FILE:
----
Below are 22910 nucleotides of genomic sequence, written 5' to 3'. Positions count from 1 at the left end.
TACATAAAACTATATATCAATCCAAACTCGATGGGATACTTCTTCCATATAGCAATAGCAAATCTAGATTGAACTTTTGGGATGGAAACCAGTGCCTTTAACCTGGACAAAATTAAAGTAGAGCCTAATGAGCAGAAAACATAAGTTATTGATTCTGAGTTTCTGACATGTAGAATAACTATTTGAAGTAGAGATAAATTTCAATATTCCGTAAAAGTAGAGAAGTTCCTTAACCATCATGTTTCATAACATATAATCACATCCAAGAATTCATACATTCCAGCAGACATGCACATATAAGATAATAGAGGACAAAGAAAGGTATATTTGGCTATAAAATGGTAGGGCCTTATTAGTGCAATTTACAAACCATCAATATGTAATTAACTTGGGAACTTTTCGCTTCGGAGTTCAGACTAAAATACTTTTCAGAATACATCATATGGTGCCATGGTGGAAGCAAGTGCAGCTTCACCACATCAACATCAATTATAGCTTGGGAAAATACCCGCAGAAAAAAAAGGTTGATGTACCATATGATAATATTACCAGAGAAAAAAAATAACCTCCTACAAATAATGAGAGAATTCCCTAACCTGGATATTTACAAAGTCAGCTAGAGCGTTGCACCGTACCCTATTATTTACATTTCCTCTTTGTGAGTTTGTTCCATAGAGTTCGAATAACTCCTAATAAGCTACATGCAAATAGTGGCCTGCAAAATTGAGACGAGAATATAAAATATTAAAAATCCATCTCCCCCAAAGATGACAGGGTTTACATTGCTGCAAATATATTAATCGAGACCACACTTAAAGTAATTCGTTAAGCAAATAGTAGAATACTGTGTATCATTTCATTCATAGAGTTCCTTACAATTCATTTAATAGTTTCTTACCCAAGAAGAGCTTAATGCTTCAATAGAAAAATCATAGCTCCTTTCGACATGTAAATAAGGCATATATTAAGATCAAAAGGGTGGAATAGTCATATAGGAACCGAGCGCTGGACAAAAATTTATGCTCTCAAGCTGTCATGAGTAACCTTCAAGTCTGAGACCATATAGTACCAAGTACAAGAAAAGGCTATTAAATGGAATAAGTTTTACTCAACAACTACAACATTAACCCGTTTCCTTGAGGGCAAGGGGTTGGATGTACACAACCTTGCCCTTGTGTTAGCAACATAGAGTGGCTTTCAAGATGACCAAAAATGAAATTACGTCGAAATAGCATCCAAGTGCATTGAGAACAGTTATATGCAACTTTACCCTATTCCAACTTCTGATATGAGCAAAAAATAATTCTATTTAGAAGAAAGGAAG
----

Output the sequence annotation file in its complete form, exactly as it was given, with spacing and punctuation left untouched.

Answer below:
Below are 22910 nucleotides of genomic sequence, written 5' to 3'. Positions count from 1 at the left end.
TACATAAAACTATATATCAATCCAAACTCGATGGGATACTTCTTCCATATAGCAATAGCAAATCTAGATTGAACTTTTGGGATGGAAACCAGTGCCTTTAACCTGGACAAAATTAAAGTAGAGCCTAATGAGCAGAAAACATAAGTTATTGATTCTGAGTTTCTGACATGTAGAATAACTATTTGAAGTAGAGATAAATTTCAATATTCCGTAAAAGTAGAGAAGTTCCTTAACCATCATGTTTCATAACATATAATCACATCCAAGAATTCATACATTCCAGCAGACATGCACATATAAGATAATAGAGGACAAAGAAAGGTATATTTGGCTATAAAATGGTAGGGCCTTATTAGTGCAATTTACAAACCATCAATATGTAATTAACTTGGGAACTTTTCGCTTCGGAGTTCAGACTAAAATACTTTTCAGAATACATCATATGGTGCCATGGTGGAAGCAAGTGCAGCTTCACCACATCAACATCAATTATAGCTTGGGAAAATACCCGCAGAAAAAAAAGGTTGATGTACCATATGATAATATTACCAGAGAAAAAAAATAACCTCCTACAAATAATGAGAGAATTCCCTAACCTGGATATTTACAAAGTCAGCTAGAGCGTTGCACCGTACCCTATTATTTACATTTCCTCTTTGTGAGTTTGTTCCATAGAGTTCGAATAACTCCTAATAAGCTACATGCAAATAGTGGCCTGCAAAATTGAGACGAGAATATAAAATATTAAAAATCCATCTCCCCCAAAGATGACAGGGTTTACATTGCTGCAAATATATTAATCGAGACCACACTTAAAGTAATTCGTTAAGCAAATAGTAGAATACTGTGTATCATTTCATTCATAGAGTTCCTTACAATTCATTTAATAGTTTCTTACCCAAGAAGAGCTTAATGCTTCAATAGAAAAATCATAGCTCCTTTCGACATGTAAATAAGGCATATATTAAGATCAAAAGGGTGGAATAGTCATATAGGAACCGAGCGCTGGACAAAAATTTATGCTCTCAAGCTGTCATGAGTAACCTTCAAGTCTGAGACCATATAGTACCAAGTACAAGAAAAGGCTATTAAATGGAATAAGTTTTACTCAACAACTACAACATTAACCCGTTTCCTTGAGGGCAAGGGGTTGGATGTACACAACCTTGCCCTTGTGTTAGCAACATAGAGTGGCTTTCAAGATGACCAAAAATGAAATTACGTCGAAATAGCATCCAAGTGCATTGAGAACAGTTATATGCAACTTTACCCTATTCCAACTTCTGATATGAGCAAAAAATAATTCTATTTAGAAGAAAGGAAG